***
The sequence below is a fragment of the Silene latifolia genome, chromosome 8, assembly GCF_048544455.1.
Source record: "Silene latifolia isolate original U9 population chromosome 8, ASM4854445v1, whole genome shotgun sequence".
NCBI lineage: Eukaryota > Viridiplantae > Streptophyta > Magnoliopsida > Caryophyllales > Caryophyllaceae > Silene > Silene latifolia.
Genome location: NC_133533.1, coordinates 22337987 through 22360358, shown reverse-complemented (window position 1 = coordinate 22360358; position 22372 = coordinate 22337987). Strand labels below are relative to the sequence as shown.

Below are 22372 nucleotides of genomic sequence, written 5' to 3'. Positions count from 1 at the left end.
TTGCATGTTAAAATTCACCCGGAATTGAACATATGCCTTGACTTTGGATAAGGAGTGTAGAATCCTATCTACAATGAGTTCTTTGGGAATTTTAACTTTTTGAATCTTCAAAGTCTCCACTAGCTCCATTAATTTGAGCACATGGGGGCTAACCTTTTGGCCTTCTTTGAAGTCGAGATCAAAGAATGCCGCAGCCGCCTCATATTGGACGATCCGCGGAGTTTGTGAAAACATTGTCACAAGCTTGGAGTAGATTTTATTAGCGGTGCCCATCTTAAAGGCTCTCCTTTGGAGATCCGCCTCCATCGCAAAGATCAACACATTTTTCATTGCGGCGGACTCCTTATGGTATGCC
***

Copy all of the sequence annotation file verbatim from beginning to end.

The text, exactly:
The sequence below is a fragment of the Silene latifolia genome, chromosome 8, assembly GCF_048544455.1.
Source record: "Silene latifolia isolate original U9 population chromosome 8, ASM4854445v1, whole genome shotgun sequence".
NCBI lineage: Eukaryota > Viridiplantae > Streptophyta > Magnoliopsida > Caryophyllales > Caryophyllaceae > Silene > Silene latifolia.
Genome location: NC_133533.1, coordinates 22337987 through 22360358, shown reverse-complemented (window position 1 = coordinate 22360358; position 22372 = coordinate 22337987). Strand labels below are relative to the sequence as shown.

Below are 22372 nucleotides of genomic sequence, written 5' to 3'. Positions count from 1 at the left end.
TTGCATGTTAAAATTCACCCGGAATTGAACATATGCCTTGACTTTGGATAAGGAGTGTAGAATCCTATCTACAATGAGTTCTTTGGGAATTTTAACTTTTTGAATCTTCAAAGTCTCCACTAGCTCCATTAATTTGAGCACATGGGGGCTAACCTTTTGGCCTTCTTTGAAGTCGAGATCAAAGAATGCCGCAGCCGCCTCATATTGGACGATCCGCGGAGTTTGTGAAAACATTGTCACAAGCTTGGAGTAGATTTTATTAGCGGTGCCCATCTTAAAGGCTCTCCTTTGGAGATCCGCCTCCATCGCAAAGATCAACACATTTTTCATTGCGGCGGACTCCTTATGGTATGCC